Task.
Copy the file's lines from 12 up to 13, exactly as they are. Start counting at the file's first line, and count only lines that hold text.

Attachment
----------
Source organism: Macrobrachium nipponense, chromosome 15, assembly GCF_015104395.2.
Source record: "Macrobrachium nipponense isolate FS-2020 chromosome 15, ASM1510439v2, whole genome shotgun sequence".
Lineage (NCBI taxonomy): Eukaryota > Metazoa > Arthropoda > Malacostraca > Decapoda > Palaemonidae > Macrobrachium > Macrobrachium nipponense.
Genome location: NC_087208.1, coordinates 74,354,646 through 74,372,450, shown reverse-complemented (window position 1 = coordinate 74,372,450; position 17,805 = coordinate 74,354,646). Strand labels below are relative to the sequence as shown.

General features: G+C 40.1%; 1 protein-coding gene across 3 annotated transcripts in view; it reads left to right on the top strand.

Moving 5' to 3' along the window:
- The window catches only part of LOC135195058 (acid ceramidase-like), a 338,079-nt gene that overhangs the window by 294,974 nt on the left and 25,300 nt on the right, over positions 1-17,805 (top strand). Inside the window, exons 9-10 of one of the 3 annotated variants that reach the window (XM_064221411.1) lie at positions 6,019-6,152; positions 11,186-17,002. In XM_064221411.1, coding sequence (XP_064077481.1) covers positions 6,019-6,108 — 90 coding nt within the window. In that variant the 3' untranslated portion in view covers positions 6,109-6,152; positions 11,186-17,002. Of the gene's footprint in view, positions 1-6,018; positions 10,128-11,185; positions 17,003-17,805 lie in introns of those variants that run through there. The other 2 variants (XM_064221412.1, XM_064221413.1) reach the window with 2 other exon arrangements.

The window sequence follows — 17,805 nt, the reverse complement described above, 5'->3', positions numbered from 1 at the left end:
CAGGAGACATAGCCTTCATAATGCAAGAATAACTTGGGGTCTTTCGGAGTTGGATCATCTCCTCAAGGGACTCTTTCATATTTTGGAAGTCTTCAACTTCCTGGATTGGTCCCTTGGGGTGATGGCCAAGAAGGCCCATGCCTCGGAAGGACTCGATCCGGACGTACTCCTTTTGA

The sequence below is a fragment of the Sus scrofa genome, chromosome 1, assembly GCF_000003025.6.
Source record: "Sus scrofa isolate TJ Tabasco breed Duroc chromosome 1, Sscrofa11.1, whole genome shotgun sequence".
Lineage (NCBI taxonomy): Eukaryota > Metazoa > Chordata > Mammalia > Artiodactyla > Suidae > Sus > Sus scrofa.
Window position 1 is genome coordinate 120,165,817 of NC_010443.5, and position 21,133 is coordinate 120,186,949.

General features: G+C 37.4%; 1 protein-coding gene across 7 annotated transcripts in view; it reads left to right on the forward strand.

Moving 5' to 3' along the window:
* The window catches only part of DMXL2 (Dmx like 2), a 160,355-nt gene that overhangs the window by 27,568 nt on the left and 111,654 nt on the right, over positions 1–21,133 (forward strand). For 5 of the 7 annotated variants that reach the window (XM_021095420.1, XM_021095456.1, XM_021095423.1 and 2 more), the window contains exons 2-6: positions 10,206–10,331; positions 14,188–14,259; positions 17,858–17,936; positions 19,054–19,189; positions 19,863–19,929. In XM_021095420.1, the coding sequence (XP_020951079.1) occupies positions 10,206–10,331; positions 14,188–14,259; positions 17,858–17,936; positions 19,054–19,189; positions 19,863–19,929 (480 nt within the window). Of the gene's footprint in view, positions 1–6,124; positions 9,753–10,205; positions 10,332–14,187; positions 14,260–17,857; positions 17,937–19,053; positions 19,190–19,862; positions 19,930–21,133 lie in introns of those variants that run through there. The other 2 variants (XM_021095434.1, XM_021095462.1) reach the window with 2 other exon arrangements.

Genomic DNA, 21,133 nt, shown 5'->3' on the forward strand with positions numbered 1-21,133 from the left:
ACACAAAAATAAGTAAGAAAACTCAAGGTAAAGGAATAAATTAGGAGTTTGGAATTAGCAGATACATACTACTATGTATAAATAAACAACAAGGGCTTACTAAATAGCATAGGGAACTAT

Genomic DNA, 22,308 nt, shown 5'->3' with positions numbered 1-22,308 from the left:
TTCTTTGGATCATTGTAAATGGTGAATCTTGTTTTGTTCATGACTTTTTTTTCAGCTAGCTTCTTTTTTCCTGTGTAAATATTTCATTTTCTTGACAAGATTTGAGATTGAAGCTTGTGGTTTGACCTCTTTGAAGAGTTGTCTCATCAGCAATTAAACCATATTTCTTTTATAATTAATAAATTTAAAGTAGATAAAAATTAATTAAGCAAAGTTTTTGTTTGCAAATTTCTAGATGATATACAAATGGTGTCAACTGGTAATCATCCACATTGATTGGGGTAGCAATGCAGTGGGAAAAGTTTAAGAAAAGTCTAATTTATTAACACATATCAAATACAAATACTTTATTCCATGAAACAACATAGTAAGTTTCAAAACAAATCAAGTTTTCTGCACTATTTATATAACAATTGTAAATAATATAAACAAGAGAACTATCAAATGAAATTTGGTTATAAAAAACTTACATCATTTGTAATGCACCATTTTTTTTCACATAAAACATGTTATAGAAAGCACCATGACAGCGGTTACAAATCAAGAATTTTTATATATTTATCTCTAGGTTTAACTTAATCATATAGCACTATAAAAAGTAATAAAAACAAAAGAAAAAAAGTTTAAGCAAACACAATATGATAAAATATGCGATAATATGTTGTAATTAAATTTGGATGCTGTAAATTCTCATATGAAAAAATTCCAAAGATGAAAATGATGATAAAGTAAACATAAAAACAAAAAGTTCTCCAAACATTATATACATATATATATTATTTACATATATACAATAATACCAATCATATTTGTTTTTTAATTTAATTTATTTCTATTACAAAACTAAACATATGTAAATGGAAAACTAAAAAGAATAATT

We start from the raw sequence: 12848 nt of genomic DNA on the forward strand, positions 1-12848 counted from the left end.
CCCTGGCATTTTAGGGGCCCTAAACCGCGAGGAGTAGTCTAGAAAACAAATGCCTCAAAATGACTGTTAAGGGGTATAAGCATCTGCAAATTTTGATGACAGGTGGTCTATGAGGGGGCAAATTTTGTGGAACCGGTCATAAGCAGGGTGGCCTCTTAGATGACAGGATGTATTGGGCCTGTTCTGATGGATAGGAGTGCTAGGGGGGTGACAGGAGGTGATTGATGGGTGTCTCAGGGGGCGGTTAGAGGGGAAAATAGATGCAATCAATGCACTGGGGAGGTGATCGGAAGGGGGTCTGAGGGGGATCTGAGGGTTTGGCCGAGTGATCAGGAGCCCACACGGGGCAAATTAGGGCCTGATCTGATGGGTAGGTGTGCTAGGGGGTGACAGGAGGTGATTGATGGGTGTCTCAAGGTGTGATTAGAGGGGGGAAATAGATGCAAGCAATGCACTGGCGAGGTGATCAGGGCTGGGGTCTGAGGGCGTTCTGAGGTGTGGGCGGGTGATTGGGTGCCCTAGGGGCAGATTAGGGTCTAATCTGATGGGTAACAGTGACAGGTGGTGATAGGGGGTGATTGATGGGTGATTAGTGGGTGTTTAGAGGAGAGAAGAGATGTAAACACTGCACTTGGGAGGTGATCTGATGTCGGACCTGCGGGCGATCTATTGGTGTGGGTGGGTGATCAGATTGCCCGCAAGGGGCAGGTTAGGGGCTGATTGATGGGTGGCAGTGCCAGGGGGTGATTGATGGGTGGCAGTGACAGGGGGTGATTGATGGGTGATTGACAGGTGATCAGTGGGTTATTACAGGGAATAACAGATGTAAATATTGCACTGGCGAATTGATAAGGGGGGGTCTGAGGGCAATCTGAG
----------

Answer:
Lineage (NCBI taxonomy): Eukaryota > Metazoa > Chordata > Mammalia > Artiodactyla > Suidae > Sus > Sus scrofa.
Window position 1 is genome coordinate 120,165,817 of NC_010443.5, and position 21,133 is coordinate 120,186,949.